Working with SLIC, CILIPS and the Library Freedom Project, alongside library staff and technologists from the UK and the US, Scottish PEN has developed a toolkit to offer practical guidance for library staff and users to learn more about threats to their digital security and privacy and take steps to protect themselves.
In the age of big data and advanced state and private surveillance systems, as well as the increasing use of online services in libraries, it is vital that library staff members and users have the resources and expertise to navigate the complex issues related to data sharing and the internet more broadly.
This is where this toolkit comes in. It is an easy-to-use and practical toolkit that offers guidance on different technologies, tools and practices that can help libraries support their staff and users. It is aimed at users with a basic level of tech literacy and prioritises tools that are free of charge and, where possible, open-source.
The toolkit includes:
- An introduction to surveillance law in the UK
- Threat modelling
- Creating and storing strong passphrases, including the use of password managers and two-factor authentication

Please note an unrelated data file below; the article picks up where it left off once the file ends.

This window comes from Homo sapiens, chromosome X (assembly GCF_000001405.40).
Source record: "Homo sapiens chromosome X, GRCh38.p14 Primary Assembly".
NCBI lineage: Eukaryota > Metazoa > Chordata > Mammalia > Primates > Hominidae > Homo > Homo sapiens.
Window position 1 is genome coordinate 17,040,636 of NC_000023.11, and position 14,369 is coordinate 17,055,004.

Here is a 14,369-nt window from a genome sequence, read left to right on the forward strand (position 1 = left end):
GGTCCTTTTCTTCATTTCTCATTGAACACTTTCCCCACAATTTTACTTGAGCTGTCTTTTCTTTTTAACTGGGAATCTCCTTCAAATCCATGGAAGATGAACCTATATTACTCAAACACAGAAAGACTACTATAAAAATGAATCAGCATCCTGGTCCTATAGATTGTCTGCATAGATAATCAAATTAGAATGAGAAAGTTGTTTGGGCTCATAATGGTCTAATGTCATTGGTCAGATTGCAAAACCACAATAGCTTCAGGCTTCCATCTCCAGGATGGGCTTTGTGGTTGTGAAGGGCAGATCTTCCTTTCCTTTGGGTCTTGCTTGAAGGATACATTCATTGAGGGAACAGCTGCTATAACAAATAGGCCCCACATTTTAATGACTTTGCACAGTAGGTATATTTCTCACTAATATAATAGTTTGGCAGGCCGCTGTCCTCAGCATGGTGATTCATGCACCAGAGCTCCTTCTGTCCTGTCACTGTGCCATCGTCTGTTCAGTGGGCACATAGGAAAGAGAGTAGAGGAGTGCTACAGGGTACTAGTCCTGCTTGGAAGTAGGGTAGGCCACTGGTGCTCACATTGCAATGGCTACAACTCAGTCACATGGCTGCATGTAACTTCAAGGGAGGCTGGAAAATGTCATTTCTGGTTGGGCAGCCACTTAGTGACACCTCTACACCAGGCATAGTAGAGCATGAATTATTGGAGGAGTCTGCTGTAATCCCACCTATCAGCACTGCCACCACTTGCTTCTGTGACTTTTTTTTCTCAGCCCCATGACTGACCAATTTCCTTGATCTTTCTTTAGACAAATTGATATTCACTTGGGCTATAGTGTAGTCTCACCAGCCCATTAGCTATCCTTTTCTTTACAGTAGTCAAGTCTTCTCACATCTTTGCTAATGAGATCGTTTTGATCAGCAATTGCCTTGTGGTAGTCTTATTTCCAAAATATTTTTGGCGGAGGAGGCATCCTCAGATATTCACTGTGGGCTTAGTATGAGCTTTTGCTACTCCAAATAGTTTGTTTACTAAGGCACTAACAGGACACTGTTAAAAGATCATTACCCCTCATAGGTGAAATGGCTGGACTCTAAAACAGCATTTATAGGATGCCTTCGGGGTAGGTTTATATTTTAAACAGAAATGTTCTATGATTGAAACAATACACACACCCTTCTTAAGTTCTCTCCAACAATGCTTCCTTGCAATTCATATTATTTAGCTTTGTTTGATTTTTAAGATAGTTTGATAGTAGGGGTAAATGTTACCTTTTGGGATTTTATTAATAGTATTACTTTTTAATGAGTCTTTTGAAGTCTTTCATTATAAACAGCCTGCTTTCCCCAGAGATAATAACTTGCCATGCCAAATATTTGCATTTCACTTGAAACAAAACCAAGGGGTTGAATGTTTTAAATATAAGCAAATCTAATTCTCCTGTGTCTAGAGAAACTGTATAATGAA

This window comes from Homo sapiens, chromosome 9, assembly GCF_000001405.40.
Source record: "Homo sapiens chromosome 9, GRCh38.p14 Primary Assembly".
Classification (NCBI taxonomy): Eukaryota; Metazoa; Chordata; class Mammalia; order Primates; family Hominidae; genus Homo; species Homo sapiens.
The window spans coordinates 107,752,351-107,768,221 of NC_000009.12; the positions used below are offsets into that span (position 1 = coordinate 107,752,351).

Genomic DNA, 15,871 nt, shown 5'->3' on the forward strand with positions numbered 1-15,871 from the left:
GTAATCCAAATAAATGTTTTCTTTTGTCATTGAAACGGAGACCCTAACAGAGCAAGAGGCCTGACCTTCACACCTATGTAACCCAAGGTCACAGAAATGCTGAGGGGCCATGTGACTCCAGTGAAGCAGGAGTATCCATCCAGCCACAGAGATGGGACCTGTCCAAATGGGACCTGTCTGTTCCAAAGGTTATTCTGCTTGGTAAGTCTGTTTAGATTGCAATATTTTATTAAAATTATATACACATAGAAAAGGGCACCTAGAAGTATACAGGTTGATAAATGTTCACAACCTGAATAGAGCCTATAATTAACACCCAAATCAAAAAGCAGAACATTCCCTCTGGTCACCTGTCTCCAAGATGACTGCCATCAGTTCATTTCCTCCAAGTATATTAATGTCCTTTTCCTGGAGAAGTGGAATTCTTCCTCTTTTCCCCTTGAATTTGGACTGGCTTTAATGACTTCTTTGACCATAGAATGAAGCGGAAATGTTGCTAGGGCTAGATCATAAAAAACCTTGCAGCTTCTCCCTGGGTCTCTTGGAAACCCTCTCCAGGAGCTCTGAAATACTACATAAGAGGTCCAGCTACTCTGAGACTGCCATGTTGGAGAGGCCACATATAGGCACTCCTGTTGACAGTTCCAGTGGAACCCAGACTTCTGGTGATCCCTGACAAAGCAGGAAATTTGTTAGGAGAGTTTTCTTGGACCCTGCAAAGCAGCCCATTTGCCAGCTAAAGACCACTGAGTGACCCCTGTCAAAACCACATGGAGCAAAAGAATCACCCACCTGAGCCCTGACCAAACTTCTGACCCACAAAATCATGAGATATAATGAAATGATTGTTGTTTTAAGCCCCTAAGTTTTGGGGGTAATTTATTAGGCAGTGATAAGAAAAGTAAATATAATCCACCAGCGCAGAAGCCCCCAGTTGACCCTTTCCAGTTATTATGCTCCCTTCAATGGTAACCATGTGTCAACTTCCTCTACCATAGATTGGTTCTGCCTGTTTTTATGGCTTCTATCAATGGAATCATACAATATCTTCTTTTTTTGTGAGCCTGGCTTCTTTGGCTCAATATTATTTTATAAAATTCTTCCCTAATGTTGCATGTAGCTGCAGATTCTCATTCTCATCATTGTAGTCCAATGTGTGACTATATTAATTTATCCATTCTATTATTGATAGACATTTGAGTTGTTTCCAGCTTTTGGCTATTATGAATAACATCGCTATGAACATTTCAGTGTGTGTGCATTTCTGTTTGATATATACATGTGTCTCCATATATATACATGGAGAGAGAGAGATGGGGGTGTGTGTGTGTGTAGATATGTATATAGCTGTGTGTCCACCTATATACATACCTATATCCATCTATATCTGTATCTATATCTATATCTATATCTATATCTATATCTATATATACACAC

- Choosing a browser and search engine that limits data collection
- Tor and anonymous browsing
- Secure communication and file-sharing
- Using a Virtual Private Network (VPN)
- Blocking adverts and other trackers
- Using HTTPS and encrypting devices
- Basics for physical security
- A glossary of terms and links
Libraries are vital resources for communities across Scotland, enabling them to communicate with friends and family around the world, research information they need, participate online and express themselves freely. This is especially true when we look at marginalised communities, who significantly benefit from Privacy-Enhancing Technologies and we hope libraries can offer them the expertise and resources to help them learn more about their online behaviour and the tools needed to protect themselves.